Observation 137491: Volvariella Speg.
When: 2013-06-19
No herbarium specimen

Notes: Fruiting alone on Melaleuca quinquenervia wood chips in permaculture garden.

Proposed Names

2% (2)
Recognized by sight: rosy gills; stipe inflates at base connecting to a membranous, saccate volva; fruiting off Melaleuca quinquenervia mulch.
35% (3)
Eye3 Eyes3
Recognized by sight

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Eye3 = Observer’s choice
Eyes3 = Current consensus


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inoculated compost
By: Benjamin Dion (MykesLogos)
2014-11-12 23:21:49 CST (-0500)

hello, I’ve been working at this garden for some time now- back when I made this obs I was only a beginner volunteering every once in a while… long story short, this compost was inoculated before we used it. Makes more sense to me now… cheers.

By: Christian (Christian Schwarz)
2013-06-24 14:57:45 CDT (-0400)

I agree. Cool. This is the common Volvariella called ‘paddy straw mushroom’ in some Asian restaurants, only one other observation of it in the USA on MO currently.

By: Byrain
2013-06-24 14:55:18 CDT (-0400)

The original resolution for the first image shows the cap texture well, I think V. volvacea sounds more likely now. V. gloiocephalus is common in my area, I’ve never seen it to have a cap texture like that. :)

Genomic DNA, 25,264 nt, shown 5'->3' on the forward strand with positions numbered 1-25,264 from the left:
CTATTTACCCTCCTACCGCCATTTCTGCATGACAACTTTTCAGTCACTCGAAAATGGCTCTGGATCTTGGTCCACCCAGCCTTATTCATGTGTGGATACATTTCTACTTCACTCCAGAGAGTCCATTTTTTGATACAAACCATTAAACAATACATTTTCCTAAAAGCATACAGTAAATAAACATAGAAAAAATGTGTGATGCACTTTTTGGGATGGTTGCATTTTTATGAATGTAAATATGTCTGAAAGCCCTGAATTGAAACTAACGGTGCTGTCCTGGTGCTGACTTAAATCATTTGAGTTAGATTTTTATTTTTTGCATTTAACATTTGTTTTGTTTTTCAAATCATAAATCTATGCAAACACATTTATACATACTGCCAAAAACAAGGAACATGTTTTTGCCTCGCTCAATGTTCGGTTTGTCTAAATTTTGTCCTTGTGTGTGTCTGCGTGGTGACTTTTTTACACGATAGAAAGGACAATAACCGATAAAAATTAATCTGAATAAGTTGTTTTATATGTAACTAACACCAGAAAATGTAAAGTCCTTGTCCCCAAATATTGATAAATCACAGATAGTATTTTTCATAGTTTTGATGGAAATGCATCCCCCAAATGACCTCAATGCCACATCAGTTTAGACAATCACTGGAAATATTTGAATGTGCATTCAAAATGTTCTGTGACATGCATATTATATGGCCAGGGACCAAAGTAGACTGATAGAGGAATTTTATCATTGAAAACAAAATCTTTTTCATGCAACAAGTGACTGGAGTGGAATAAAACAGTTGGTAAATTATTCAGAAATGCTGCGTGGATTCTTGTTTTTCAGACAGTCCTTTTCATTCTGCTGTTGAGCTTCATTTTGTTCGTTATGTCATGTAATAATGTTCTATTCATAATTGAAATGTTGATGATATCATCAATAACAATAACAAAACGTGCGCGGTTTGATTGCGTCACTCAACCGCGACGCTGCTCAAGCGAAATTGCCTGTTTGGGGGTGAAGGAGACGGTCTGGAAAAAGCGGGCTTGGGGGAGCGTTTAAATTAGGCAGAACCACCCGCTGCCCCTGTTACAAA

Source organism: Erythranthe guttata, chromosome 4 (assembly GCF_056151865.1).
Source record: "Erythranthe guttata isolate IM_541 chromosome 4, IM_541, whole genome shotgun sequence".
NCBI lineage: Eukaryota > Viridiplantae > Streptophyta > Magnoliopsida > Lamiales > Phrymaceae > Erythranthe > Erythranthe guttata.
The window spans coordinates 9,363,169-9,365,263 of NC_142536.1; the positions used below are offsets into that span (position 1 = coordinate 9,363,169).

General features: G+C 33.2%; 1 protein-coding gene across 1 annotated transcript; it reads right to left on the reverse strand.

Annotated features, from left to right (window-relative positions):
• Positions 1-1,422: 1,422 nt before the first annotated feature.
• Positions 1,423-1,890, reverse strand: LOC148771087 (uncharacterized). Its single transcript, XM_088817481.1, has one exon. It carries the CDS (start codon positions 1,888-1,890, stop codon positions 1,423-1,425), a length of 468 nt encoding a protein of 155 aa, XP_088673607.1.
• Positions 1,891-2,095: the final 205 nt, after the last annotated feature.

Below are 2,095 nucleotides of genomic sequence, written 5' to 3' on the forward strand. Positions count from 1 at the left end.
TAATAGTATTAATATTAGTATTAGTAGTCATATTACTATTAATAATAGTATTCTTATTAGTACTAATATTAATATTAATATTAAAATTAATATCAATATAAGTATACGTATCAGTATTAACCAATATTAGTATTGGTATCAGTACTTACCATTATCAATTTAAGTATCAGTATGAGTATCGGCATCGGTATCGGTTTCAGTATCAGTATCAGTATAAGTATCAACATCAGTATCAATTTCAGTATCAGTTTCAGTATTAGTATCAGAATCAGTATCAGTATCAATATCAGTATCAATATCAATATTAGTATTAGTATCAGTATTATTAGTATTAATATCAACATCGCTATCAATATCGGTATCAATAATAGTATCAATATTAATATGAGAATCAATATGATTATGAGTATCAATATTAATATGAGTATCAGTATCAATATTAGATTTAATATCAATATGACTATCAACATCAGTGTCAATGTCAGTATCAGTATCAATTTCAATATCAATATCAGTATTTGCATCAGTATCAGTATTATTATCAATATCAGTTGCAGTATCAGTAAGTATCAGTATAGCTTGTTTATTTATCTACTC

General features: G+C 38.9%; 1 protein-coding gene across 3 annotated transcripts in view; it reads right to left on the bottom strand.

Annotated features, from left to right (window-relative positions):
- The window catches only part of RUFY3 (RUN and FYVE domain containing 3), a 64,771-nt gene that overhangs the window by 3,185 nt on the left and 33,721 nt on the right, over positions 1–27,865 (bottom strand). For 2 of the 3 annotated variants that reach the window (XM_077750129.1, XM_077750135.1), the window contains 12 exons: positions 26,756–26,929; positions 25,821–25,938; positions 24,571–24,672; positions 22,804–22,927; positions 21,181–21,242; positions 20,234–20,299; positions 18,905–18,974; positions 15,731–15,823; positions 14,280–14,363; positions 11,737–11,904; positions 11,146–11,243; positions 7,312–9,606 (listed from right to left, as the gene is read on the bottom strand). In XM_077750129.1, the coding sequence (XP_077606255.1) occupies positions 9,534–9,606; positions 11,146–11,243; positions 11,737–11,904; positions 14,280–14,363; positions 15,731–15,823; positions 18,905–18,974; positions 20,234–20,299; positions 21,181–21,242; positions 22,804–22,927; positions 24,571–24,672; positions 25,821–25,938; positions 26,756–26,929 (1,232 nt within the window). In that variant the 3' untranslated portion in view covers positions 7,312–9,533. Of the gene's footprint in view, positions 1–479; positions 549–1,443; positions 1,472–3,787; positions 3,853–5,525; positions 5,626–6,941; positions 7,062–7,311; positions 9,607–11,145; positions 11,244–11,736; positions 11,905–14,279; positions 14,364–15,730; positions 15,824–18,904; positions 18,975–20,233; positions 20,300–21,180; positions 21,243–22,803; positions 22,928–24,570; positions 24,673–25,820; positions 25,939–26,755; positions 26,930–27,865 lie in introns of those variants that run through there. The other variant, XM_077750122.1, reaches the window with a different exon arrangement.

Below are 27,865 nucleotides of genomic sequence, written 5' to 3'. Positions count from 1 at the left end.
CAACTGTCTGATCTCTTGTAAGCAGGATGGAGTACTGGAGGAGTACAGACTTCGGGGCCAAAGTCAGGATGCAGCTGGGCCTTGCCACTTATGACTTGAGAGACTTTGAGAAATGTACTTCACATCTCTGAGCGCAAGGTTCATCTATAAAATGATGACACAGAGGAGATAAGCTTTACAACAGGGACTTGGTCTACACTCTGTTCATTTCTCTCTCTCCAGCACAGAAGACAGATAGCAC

By: Christian (Christian Schwarz)
2013-06-24 14:39:30 CDT (-0400)

I’ve never heard of V. bombycina growing off of woodchips (always on standing trees), but I suppose it’s not impossible…

The volva looks rather small for V. bombycina in these photos, and the cap is probably too old to reliably tell details of texture (silky fibrils, etc). In other words, this mushroom doesn’t seem like a good fit for V. bombycina because it doesn’t have a really deep sheathing UV at the stipe base, and is growing in wood chips.

As for the other observation you linked to, those look much more like V. volvacea due the the sheathing volva, but much grayer caps than in V. bombycina, and growth in woodchips.

So, if the mushroom in this observation is definitely the same as the mushrooms in observation 133105 (and once had a much deeper sheathing volva), then I’d go with the name V. volvacea for both.

And actually given the gray at the center of the cap (and not uniform), that makes more sense to me now.

By: Benjamin Dion (MykesLogos)
2013-06-24 14:26:12 CDT (-0400)

this was found within 10 yards or so from where these were found: http://mushroomobserver.org/133105

They’re completely identical to Kimbrough’s “V. bombycina” in Common Florida Mushrooms….

what makes this one Volvopluteus gloiocephalus?

Created: 2013-06-24 14:05:29 CDT (-0400)
Last modified: 2015-03-01 04:21:14 CST (-0500)
Viewed: 105 times, last viewed: 2016-10-24 14:59:55 CDT (-0400)
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